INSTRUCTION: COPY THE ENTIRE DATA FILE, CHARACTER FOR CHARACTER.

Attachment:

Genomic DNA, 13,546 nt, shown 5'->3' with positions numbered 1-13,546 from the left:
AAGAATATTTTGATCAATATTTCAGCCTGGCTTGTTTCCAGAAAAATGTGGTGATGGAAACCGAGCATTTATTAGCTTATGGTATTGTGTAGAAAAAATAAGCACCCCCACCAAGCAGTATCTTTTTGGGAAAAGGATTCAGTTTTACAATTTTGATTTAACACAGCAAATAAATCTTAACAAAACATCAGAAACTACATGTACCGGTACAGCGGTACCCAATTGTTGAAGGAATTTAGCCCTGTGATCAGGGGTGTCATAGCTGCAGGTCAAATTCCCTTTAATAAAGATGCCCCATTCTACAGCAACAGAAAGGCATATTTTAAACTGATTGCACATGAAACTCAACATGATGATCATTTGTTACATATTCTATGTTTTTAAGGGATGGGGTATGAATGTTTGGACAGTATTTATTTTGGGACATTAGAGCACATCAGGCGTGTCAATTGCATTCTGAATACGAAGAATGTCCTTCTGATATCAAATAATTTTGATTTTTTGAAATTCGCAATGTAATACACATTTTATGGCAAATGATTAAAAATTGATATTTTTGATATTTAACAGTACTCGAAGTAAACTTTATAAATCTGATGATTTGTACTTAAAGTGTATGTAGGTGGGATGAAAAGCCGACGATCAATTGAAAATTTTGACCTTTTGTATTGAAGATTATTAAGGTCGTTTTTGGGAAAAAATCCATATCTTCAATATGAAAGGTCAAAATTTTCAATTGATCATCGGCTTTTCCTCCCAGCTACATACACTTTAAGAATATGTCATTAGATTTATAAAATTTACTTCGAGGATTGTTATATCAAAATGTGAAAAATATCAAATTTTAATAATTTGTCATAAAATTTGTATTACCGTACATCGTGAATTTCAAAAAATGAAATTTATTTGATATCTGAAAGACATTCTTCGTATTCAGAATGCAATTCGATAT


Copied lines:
Genomic DNA, 13,546 nt, shown 5'->3' with positions numbered 1-13,546 from the left:
AAGAATATTTTGATCAATATTTCAGCCTGGCTTGTTTCCAGAAAAATGTGGTGATGGAAACCGAGCATTTATTAGCTTATGGTATTGTGTAGAAAAAATAAGCACCCCCACCAAGCAGTATCTTTTTGGGAAAAGGATTCAGTTTTACAATTTTGATTTAACACAGCAAATAAATCTTAACAAAACATCAGAAACTACATGTACCGGTACAGCGGTACCCAATTGTTGAAGGAATTTAGCCCTGTGATCAGGGGTGTCATAGCTGCAGGTCAAATTCCCTTTAATAAAGATGCCCCATTCTACAGCAACAGAAAGGCATATTTTAAACTGATTGCACATGAAACTCAACATGATGATCATTTGTTACATATTCTATGTTTTTAAGGGATGGGGTATGAATGTTTGGACAGTATTTATTTTGGGACATTAGAGCACATCAGGCGTGTCAATTGCATTCTGAATACGAAGAATGTCCTTCTGATATCAAATAATTTTGATTTTTTGAAATTCGCAATGTAATACACATTTTATGGCAAATGATTAAAAATTGATATTTTTGATATTTAACAGTACTCGAAGTAAACTTTATAAATCTGATGATTTGTACTTAAAGTGTATGTAGGTGGGATGAAAAGCCGACGATCAATTGAAAATTTTGACCTTTTGTATTGAAGATTATTAAGGTCGTTTTTGGGAAAAAATCCATATCTTCAATATGAAAGGTCAAAATTTTCAATTGATCATCGGCTTTTCCTCCCAGCTACATACACTTTAAGAATATGTCATTAGATTTATAAAATTTACTTCGAGGATTGTTATATCAAAATGTGAAAAATATCAAATTTTAATAATTTGTCATAAAATTTGTATTACCGTACATCGTGAATTTCAAAAAATGAAATTTATTTGATATCTGAAAGACATTCTTCGTATTCAGAATGCAATTCGATAT